At the Cascadia International Wine Competition this past spring, Garden City, Idaho, based 3100 Cellars’ 2017 Whitewater Sparkling Wine won a Double Gold and Best of Class for Sparkling and Overall Best of Show. In a region where big, bold reds rule, sparkling never wins Best of Show.
Hailey Minder is the winemaker at 3100 Cellars, Idaho’s first and only sparkling wine house. Why sparkling? “Because bubbles are the best,” Minder laughs. “And no one else was making it,” she adds.
Sparkling wine is typically non-vintage, meaning the winemaker blends the best of the last several years into its current release. Hailey and husband/business partner Marshall Minder, however, had a different idea; all of 3100 Cellars’ wine is vintage and vineyard-designated.
“As young winemakers, we kept talking about the terroir,” she says. “Most sparkling houses have a style, but we aren’t yet able to lay in multiple years of vintages, so we decided ‘let’s keep it vintage and vineyard specific.’”
This ingenuity caught the eye of former mentor Richard Larsen. “I was struck by her attention to detail. She asked really in-depth, probing questions,” says Larsen, a recently retired research winemaker and enologist at Washington State University who met Hailey Minder while she was a student in the WSU Enology Certificate program. “There’s always one or two that really stand out. She was one of those.”
The award-winning 2017 Whitewater is 100% Chardonnay, made in a classic Champagne style. The 2018 has not yet been disgorged, but the company anticipates a fall 2022 release. 3100 Cellars currently bottles approximately 1,000 cases annually, including the Runoff Rosé, a 100% Syrah sparkling rosé (made by saigneé method), the Extra Brut Eddy Out and the Pet-Nât-inspired General Phunk.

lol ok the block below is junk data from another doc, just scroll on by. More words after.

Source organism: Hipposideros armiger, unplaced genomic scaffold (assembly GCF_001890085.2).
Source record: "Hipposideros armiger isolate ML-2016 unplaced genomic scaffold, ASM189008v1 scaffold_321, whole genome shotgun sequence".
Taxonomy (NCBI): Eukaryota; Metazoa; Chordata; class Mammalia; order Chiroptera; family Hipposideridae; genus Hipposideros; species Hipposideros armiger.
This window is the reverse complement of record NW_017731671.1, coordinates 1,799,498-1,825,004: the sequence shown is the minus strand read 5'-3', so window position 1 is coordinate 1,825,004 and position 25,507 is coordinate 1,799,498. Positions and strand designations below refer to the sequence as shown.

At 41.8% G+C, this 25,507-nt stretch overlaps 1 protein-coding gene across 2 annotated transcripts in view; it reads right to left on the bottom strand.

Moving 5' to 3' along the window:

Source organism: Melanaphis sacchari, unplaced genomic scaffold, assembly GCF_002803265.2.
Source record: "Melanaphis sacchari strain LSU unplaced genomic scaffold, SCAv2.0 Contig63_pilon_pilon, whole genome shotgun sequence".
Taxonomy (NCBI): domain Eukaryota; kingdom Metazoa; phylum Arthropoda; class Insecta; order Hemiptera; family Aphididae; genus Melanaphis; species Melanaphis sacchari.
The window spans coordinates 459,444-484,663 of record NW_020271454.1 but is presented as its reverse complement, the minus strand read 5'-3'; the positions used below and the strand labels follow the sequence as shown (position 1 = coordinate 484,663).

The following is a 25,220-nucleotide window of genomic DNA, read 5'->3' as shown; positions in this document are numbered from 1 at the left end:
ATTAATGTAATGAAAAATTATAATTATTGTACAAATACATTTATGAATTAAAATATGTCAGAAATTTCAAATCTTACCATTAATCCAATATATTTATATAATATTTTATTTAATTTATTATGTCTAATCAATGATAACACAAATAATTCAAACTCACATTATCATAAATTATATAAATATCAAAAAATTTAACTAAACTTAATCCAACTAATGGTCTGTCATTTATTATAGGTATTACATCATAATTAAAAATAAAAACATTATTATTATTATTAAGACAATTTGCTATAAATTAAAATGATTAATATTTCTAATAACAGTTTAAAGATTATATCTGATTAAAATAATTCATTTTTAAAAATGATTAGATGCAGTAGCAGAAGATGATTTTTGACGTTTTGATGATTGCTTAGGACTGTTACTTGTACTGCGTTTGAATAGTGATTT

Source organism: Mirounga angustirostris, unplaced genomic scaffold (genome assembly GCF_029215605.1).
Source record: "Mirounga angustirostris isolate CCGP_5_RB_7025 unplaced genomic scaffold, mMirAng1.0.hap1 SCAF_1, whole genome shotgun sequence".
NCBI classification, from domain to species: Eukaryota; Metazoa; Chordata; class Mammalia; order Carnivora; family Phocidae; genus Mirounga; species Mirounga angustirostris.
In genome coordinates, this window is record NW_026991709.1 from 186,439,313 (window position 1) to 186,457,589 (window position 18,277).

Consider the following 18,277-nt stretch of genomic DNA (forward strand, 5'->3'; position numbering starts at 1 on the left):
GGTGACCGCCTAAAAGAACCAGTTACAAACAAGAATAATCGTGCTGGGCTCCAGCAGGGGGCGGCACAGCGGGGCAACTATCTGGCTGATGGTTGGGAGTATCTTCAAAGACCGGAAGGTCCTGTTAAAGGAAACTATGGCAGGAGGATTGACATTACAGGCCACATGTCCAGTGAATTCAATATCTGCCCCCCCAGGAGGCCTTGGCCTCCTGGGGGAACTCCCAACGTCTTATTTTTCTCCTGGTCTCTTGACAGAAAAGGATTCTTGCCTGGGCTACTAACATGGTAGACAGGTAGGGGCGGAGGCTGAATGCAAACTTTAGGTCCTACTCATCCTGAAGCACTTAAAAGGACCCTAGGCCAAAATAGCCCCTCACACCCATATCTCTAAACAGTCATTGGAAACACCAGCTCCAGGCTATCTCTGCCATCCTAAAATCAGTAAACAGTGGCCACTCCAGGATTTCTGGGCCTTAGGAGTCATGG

The Minders, who met on a rafting trip (hence naming their winery after the 3,100 whitewater rivers snaking through Idaho), believe in being both traditional and completely giving in to the whims of the moment.
“So many people are focused on being comfortable,” says Hailey Minder, noting that in the burgeoning Idaho wine industry, “there’s an interesting variety of very practical farmer ideas — especially in vineyards — while winemakers are like, ‘Amphora? Funky wood? Sure, we’ll try that!’”
The Idaho wine industry is open and honest, she says. “It’s not perfect and tailored. There’s a hometown feel.”
Hometown and family, in fact. Mary and Lee Parsons, Hailey Minder’s parents, bought and planted a vineyard after watching their daughter’s passion and commitment to wine grow. Finca Besada Vineyard is now the estate vineyard for 3100 Cellars, producing Chardonnay, Syrah and Malvasia Blanca, a Croatian grape.
“It’s definitely a collaborative project,” she says, “but in terms of farming the land, they put in the most time, work and money,” while she and her husband concentrate on the winemaking.
As this land is their “forever home,” the Minders are planning to build a facility where they have enough space for production and a tasting room. When they have a fully functioning facility, they plan to experiment with native yeast from the vineyard for future releases.
Neighbors in this small, farming community have pushed back against their permit application, citing anticipated disruption by tourists and potentially inebriated patrons. The future looks promising, though these processes are typically very slow (conditional permitting has been approved).
For now, the best way to get 3100 Cellars’ high-quality, handcrafted sparkling wine is to join their wine club.